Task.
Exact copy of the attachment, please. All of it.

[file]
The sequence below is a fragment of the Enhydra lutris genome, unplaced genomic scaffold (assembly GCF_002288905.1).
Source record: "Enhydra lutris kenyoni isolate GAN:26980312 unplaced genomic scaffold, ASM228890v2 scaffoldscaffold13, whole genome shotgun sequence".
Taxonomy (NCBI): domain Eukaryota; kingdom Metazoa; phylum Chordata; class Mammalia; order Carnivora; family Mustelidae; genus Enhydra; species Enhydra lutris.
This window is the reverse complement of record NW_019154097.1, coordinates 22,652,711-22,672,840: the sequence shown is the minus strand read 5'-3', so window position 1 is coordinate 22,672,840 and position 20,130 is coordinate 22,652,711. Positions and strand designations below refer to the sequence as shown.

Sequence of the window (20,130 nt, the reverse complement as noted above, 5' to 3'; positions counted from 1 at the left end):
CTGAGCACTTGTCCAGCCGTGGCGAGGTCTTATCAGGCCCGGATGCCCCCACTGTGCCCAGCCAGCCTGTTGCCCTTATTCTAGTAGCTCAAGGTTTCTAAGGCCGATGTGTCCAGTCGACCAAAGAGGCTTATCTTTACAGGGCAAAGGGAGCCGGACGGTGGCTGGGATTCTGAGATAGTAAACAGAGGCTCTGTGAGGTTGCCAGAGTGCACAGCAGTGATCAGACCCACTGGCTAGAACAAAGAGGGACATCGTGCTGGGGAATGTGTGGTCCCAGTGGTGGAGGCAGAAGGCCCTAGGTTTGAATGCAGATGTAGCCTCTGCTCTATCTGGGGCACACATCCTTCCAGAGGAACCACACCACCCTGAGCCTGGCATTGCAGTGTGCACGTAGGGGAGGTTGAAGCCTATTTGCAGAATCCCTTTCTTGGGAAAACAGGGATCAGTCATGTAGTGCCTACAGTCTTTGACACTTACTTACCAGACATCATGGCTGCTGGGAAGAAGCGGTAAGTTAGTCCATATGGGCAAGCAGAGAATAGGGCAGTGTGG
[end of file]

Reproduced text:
The sequence below is a fragment of the Enhydra lutris genome, unplaced genomic scaffold (assembly GCF_002288905.1).
Source record: "Enhydra lutris kenyoni isolate GAN:26980312 unplaced genomic scaffold, ASM228890v2 scaffoldscaffold13, whole genome shotgun sequence".
Taxonomy (NCBI): domain Eukaryota; kingdom Metazoa; phylum Chordata; class Mammalia; order Carnivora; family Mustelidae; genus Enhydra; species Enhydra lutris.
This window is the reverse complement of record NW_019154097.1, coordinates 22,652,711-22,672,840: the sequence shown is the minus strand read 5'-3', so window position 1 is coordinate 22,672,840 and position 20,130 is coordinate 22,652,711. Positions and strand designations below refer to the sequence as shown.

Sequence of the window (20,130 nt, the reverse complement as noted above, 5' to 3'; positions counted from 1 at the left end):
CTGAGCACTTGTCCAGCCGTGGCGAGGTCTTATCAGGCCCGGATGCCCCCACTGTGCCCAGCCAGCCTGTTGCCCTTATTCTAGTAGCTCAAGGTTTCTAAGGCCGATGTGTCCAGTCGACCAAAGAGGCTTATCTTTACAGGGCAAAGGGAGCCGGACGGTGGCTGGGATTCTGAGATAGTAAACAGAGGCTCTGTGAGGTTGCCAGAGTGCACAGCAGTGATCAGACCCACTGGCTAGAACAAAGAGGGACATCGTGCTGGGGAATGTGTGGTCCCAGTGGTGGAGGCAGAAGGCCCTAGGTTTGAATGCAGATGTAGCCTCTGCTCTATCTGGGGCACACATCCTTCCAGAGGAACCACACCACCCTGAGCCTGGCATTGCAGTGTGCACGTAGGGGAGGTTGAAGCCTATTTGCAGAATCCCTTTCTTGGGAAAACAGGGATCAGTCATGTAGTGCCTACAGTCTTTGACACTTACTTACCAGACATCATGGCTGCTGGGAAGAAGCGGTAAGTTAGTCCATATGGGCAAGCAGAGAATAGGGCAGTGTGG